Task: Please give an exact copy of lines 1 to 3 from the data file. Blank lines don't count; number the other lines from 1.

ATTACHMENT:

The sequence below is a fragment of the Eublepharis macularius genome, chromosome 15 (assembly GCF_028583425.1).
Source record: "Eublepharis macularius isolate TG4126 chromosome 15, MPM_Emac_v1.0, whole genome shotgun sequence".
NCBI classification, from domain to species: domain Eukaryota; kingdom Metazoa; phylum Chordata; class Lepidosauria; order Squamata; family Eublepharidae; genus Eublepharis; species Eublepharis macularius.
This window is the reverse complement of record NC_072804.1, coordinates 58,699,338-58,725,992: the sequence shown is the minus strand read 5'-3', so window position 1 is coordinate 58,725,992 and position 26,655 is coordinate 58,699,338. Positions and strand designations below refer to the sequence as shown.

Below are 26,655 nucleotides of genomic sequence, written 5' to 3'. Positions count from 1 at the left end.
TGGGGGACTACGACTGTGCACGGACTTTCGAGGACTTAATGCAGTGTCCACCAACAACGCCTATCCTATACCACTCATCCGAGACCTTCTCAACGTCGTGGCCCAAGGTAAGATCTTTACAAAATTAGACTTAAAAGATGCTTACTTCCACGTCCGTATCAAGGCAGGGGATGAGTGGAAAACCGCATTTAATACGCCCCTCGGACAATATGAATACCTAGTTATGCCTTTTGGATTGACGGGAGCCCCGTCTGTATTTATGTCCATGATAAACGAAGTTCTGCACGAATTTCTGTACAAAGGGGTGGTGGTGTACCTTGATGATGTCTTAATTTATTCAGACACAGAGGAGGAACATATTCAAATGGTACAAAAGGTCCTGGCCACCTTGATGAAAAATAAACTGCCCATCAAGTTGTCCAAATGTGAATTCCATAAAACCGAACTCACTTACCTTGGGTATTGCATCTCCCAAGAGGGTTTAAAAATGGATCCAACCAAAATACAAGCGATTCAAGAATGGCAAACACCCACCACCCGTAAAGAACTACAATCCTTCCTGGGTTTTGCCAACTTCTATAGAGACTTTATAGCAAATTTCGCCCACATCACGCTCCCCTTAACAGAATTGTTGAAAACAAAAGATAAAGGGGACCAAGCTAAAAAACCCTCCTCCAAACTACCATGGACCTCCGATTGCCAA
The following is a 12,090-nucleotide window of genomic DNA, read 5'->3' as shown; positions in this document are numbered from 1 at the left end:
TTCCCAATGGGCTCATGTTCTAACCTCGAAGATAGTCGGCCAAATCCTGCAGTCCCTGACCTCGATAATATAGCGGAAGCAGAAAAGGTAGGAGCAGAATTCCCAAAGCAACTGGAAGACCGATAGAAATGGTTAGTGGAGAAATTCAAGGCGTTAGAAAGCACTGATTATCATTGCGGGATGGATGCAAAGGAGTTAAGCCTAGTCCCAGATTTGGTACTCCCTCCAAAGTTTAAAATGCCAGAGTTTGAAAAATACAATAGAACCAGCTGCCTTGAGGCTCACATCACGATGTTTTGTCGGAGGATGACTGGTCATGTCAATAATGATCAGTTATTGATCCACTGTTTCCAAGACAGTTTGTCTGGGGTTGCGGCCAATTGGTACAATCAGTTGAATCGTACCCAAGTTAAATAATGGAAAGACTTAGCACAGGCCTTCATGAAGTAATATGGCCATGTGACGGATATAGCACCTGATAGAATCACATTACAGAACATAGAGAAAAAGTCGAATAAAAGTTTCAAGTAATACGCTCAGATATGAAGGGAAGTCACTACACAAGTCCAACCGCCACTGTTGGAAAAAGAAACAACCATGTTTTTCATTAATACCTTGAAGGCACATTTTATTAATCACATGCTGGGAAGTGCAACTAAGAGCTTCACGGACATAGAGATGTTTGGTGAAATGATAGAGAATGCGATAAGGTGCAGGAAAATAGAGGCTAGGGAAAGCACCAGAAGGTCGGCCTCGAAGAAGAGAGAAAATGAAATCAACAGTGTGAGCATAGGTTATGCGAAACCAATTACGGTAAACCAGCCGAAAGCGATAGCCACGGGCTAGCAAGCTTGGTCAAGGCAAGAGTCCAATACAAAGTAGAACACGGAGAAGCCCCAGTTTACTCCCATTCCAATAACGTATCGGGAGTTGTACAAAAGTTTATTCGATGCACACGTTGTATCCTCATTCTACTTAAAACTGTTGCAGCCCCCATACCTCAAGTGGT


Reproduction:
The sequence below is a fragment of the Eublepharis macularius genome, chromosome 15 (assembly GCF_028583425.1).
Source record: "Eublepharis macularius isolate TG4126 chromosome 15, MPM_Emac_v1.0, whole genome shotgun sequence".
NCBI classification, from domain to species: domain Eukaryota; kingdom Metazoa; phylum Chordata; class Lepidosauria; order Squamata; family Eublepharidae; genus Eublepharis; species Eublepharis macularius.